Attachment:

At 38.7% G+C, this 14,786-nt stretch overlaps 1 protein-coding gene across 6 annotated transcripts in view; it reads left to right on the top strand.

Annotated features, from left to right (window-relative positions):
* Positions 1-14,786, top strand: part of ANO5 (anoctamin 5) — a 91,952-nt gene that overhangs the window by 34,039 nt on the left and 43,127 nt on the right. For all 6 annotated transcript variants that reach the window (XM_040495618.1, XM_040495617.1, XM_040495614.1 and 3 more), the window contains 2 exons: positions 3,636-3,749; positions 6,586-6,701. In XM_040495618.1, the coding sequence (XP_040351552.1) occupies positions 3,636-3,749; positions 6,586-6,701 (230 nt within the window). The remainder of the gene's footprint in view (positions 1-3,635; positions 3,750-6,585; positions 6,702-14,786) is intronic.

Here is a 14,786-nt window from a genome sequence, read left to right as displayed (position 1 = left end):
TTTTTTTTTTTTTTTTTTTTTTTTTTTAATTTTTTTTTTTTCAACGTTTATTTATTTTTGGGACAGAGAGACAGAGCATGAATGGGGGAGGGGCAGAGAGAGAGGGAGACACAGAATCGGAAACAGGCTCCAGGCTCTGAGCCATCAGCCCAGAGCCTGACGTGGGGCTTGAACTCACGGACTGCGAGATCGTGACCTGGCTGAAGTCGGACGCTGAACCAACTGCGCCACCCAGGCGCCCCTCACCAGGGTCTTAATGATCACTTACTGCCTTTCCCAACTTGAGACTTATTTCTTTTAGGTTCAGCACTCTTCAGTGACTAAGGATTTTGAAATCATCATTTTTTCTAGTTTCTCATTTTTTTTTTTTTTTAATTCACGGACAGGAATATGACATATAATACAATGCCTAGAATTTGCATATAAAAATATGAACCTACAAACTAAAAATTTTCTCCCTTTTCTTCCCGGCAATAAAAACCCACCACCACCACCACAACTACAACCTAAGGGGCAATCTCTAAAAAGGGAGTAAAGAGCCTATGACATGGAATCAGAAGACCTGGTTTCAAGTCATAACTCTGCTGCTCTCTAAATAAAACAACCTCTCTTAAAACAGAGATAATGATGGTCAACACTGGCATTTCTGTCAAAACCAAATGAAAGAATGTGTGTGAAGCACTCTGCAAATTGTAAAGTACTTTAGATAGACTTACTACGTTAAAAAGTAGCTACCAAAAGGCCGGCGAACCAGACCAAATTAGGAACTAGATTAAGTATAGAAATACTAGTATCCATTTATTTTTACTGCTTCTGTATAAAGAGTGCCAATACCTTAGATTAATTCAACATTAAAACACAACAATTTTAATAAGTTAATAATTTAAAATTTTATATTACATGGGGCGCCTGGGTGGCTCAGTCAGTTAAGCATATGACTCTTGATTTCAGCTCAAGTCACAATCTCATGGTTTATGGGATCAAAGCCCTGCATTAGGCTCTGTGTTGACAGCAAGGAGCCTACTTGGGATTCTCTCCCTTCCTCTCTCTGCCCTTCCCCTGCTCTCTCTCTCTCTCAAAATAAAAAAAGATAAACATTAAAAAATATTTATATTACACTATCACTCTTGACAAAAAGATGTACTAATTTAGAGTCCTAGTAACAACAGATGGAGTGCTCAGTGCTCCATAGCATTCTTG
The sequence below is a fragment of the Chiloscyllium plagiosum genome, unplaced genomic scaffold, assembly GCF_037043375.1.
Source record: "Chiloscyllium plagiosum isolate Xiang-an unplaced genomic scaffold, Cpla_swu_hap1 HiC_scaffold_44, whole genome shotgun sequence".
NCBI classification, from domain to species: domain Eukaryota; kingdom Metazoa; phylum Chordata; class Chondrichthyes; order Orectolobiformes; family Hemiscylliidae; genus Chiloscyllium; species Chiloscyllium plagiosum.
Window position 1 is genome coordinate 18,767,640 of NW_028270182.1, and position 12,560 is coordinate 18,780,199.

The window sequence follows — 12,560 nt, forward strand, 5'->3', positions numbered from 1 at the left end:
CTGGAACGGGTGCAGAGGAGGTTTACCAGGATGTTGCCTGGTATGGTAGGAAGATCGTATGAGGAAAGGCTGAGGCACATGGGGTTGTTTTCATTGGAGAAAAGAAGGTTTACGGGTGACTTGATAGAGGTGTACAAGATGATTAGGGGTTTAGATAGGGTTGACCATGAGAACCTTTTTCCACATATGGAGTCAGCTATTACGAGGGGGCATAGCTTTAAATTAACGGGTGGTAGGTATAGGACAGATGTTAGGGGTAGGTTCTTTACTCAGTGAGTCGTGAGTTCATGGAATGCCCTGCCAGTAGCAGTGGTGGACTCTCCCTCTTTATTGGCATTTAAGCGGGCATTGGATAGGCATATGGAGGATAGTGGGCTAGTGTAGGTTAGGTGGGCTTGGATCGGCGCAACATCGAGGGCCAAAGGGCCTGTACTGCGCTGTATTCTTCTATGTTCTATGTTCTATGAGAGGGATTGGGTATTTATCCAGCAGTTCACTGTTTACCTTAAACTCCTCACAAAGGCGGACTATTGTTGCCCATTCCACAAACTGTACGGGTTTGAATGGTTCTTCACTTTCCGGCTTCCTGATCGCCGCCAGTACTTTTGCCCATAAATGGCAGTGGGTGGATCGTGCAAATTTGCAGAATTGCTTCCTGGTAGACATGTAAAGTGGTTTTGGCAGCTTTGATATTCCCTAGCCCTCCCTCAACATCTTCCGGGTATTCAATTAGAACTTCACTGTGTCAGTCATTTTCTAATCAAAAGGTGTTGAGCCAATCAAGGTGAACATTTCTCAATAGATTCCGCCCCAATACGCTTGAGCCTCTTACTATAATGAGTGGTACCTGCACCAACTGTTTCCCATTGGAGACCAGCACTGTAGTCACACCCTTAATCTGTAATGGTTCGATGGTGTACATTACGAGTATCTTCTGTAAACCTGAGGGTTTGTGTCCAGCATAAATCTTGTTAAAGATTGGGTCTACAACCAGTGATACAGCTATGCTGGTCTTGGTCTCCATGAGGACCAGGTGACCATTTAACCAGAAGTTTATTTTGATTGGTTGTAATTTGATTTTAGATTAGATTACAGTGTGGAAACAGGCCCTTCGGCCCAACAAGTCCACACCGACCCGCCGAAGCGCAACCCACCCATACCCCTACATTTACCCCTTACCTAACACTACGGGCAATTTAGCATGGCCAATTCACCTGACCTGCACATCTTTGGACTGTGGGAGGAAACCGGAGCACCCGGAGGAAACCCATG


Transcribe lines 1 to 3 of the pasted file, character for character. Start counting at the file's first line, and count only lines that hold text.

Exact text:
At 38.7% G+C, this 14,786-nt stretch overlaps 1 protein-coding gene across 6 annotated transcripts in view; it reads left to right on the top strand.

Annotated features, from left to right (window-relative positions):
* Positions 1-14,786, top strand: part of ANO5 (anoctamin 5) — a 91,952-nt gene that overhangs the window by 34,039 nt on the left and 43,127 nt on the right. For all 6 annotated transcript variants that reach the window (XM_040495618.1, XM_040495617.1, XM_040495614.1 and 3 more), the window contains 2 exons: positions 3,636-3,749; positions 6,586-6,701. In XM_040495618.1, the coding sequence (XP_040351552.1) occupies positions 3,636-3,749; positions 6,586-6,701 (230 nt within the window). The remainder of the gene's footprint in view (positions 1-3,635; positions 3,750-6,585; positions 6,702-14,786) is intronic.